But many analysts and military officials say they expect there to be a significant amount of money left over after those basic needs are met. The service chiefs and senior lawmakers will probably want to spend those funds on favored weapons programs, like Boeing (news/quote)'s F-18 E and F fighters, United Defense's Crusader artillery system, and Northrop Grumman and General Dynamic's DD-21 stealth destroyer. It will not matter if those systems are not clearly useful in the war on terrorism, the analysts say.
"There is a heightened sense of danger out there," said Loren Thompson, chief operating officer with the Lexington Institute, a military policy organization based in Arlington, Va.
"There are increased resources," he added. "There is muted partisanship. And those three factors combine to improve the prospects of many defense programs, even those that don't appear immediately relevant to the current operations."
Whether that buying spree lasts will depend on the nature and duration of the military operation Mr. Bush orders. A ground war could help builders of armored equipment, like General Dynamics. A war fought mainly from the air could benefit Lockheed or Boeing. And a totally different kind of battle, where rooting out an elusive enemy will require intelligence and surveillance skills more than sheer firepower, could help companies like Northrop, maker of the Global Hawk, an unmanned reconnaissance aircraft.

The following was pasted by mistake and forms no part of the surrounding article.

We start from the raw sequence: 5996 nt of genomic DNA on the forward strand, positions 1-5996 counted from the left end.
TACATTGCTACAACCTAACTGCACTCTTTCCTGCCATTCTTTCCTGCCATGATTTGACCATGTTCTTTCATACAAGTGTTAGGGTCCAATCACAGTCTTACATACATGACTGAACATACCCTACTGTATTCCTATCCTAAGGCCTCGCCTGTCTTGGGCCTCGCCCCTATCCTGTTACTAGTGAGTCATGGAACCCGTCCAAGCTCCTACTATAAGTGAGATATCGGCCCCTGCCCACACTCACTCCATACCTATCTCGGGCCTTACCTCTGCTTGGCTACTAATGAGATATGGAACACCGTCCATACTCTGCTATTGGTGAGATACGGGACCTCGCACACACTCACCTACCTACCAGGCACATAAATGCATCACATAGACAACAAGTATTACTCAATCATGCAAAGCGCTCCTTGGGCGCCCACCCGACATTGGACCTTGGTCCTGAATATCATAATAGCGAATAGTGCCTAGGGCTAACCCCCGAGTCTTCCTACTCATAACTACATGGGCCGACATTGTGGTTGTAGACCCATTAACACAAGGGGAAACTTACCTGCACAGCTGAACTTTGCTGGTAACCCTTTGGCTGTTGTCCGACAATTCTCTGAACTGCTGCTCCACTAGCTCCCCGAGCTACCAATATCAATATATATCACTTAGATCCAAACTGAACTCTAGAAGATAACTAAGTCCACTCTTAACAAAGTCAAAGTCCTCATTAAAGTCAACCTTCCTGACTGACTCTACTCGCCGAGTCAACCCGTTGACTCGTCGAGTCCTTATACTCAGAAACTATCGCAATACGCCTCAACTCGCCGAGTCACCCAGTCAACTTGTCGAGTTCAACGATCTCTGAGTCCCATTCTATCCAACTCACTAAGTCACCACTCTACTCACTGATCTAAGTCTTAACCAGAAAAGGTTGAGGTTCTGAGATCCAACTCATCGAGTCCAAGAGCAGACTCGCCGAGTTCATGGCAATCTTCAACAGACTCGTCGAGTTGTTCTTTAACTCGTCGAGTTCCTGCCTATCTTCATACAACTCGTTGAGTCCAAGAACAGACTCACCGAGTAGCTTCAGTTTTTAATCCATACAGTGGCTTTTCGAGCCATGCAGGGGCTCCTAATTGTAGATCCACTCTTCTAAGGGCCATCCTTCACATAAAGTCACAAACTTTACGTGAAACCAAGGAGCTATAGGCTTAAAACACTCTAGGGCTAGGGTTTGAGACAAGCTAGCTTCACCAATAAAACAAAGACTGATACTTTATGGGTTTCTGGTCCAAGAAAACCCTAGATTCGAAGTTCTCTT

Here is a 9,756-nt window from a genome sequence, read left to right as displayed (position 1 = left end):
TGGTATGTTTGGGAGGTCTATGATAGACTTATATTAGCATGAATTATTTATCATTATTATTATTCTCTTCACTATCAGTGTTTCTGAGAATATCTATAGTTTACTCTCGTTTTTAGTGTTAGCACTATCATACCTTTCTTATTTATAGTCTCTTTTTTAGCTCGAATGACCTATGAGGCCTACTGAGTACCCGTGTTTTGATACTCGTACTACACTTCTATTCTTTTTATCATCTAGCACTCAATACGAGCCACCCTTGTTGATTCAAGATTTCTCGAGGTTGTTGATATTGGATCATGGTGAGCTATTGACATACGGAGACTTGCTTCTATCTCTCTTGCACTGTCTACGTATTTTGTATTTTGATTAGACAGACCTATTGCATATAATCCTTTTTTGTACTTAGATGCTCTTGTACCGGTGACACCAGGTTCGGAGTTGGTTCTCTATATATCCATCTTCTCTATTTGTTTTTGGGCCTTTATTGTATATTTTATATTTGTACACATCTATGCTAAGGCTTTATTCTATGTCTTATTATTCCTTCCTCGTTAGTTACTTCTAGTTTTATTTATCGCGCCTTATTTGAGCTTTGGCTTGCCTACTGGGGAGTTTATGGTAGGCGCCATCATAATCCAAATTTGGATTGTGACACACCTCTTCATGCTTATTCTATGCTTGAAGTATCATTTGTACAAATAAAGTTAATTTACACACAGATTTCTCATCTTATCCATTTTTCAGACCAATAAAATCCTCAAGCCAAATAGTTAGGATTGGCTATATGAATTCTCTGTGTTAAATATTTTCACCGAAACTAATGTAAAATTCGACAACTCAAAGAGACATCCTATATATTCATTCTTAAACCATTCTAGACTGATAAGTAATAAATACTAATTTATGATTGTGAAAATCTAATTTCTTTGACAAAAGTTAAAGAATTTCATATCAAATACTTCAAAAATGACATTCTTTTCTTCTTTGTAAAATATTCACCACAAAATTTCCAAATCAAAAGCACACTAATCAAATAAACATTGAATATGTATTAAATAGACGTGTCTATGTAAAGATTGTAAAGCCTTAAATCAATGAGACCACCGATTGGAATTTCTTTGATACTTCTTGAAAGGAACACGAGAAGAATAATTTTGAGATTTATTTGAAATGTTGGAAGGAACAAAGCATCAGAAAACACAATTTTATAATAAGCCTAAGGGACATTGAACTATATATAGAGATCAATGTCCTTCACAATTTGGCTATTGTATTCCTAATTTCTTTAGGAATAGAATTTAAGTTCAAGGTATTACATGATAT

Yet the influx of money soon to flow from Capitol Hill seems certain to trickle down to a wide array of military contractors, big and small.
"A rising tide does lift all boats," said John Williams, a spokesman for the National Defense Industrial Association, a trade group representing 900 military contractors.
There will be new purchases of explosion-proof windows and doors for the Pentagon and other military buildings. Spare parts and maintenance contracts will grow as more ships, planes and helicopters undergo the relentless wear-and-tear of overseas deployment.
Munitions makers can also count on new orders for items like cruise missiles and other kinds of precision- guided weapons.
Companies like Alliant Techsystems (news/quote), a munitions maker in Minneapolis, and Boeing, which makes highly accurate gravity bombs and cruise missiles, would be candidates for new orders. And there has been talk among military planners of speeding up a Raytheon (news/quote) contract to refurbish older Tomahawk missiles with Global Positioning Systems for greater accuracy.
That $414 million program to upgrade 644 missiles was started
as an emergency contract after the Air Force ran short of Tomahawks during
the bombardment of Yugoslavia in 1998 - an embarrassment the Pentagon wants
to avoid repeating.
"The prospects for smart weapons really look favorable," said William J. Frost, vice president for administration for the EDO Corporation, a New York-based company that makes targeting, radar jamming and sonar equipment.
But some Pentagon planners are talking about speeding up production
of much bigger items as well, should the struggle be as protracted as Mr.
Bush has predicted.
For instance, Mr. Rumsfeld has urged the services to increase
the number of reconnaissance planes available for hunting down Osama Bin Laden's
One option would be to accelerate an existing Boeing program
for equipping six C-9's with sophisticated surveillance equipment. Boeing
has delivered the first four planes at an average cost of $54 million each.
Now, the Navy has asked the company if it could expand production. Deena Weiss,
a Boeing spokeswoman, said that would not be a problem.
Some analysts and Navy officials also say that a prolonged battle
overseas could require buying more carrier-based aircraft. Boeing is scheduled
to deliver 39 of the F-18 E and F fighters in 2002.
"As ever, carriers are useful for a full spectrum of conflict,"
said Richard Aboulafia, an aerospace analyst with the Teal Group in Fairfax,